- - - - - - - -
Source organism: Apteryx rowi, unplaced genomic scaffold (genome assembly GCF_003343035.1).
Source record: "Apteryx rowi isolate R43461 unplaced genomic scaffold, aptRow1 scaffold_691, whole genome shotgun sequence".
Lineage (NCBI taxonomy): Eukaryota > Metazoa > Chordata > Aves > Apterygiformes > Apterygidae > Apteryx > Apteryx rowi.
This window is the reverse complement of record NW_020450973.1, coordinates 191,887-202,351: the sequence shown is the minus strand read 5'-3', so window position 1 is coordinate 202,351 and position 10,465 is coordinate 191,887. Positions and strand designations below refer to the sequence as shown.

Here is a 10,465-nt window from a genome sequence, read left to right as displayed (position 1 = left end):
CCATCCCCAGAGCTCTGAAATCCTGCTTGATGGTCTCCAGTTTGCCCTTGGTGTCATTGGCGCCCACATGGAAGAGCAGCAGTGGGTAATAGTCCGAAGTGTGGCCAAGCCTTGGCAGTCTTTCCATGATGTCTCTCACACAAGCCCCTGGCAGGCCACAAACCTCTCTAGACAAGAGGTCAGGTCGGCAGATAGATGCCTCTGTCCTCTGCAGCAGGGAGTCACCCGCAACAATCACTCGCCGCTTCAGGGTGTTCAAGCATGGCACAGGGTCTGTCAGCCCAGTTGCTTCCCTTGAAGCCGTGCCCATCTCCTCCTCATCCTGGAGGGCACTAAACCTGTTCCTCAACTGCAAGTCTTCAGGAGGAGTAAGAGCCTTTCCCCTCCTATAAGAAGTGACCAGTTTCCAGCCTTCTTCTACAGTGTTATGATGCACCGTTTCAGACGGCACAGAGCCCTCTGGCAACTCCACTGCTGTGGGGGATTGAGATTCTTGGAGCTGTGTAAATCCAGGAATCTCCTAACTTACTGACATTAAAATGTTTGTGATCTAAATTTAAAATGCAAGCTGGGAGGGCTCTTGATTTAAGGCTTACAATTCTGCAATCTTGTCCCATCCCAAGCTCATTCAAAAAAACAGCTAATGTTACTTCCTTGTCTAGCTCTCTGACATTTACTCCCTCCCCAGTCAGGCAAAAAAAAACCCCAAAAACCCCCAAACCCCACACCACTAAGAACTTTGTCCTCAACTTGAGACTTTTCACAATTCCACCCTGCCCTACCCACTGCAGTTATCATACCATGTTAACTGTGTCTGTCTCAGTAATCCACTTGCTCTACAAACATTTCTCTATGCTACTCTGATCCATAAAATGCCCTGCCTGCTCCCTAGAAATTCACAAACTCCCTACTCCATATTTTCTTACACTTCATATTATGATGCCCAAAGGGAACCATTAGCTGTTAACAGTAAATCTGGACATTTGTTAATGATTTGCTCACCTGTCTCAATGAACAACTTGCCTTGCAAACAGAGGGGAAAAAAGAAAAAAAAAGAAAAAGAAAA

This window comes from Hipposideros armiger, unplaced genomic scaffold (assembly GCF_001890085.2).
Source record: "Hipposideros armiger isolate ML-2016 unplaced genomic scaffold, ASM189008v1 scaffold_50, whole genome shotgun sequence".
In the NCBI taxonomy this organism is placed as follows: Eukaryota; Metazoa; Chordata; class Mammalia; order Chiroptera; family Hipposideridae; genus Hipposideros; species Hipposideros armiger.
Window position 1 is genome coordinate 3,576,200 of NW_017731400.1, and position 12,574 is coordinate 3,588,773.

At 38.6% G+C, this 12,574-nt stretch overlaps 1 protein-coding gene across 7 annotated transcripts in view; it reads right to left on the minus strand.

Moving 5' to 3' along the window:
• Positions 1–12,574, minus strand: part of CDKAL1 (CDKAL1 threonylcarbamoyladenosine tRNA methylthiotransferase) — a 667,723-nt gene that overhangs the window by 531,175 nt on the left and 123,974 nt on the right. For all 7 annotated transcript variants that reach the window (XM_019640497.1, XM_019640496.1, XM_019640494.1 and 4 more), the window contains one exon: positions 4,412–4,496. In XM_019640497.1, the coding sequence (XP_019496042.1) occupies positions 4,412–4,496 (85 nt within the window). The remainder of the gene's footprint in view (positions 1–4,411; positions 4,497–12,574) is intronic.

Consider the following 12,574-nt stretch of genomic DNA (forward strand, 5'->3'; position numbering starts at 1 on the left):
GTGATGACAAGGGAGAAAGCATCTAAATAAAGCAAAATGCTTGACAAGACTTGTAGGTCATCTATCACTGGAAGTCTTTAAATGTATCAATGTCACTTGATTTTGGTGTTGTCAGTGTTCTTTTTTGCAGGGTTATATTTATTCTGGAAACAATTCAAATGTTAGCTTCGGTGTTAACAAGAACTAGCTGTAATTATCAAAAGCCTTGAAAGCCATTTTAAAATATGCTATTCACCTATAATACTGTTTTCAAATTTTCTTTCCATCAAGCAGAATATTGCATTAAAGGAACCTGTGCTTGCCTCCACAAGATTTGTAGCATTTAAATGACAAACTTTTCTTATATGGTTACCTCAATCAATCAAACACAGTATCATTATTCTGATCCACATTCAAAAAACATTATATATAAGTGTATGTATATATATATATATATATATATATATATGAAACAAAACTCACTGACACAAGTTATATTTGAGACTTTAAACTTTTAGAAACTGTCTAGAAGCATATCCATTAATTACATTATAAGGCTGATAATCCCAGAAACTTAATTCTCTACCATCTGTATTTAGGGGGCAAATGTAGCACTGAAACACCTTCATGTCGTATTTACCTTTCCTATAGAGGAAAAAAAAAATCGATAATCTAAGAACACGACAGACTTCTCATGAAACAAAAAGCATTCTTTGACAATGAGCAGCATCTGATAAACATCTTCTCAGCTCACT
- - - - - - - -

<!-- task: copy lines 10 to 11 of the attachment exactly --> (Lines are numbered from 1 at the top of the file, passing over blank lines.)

Window position 1 is genome coordinate 3,576,200 of NW_017731400.1, and position 12,574 is coordinate 3,588,773.

At 38.6% G+C, this 12,574-nt stretch overlaps 1 protein-coding gene across 7 annotated transcripts in view; it reads right to left on the minus strand.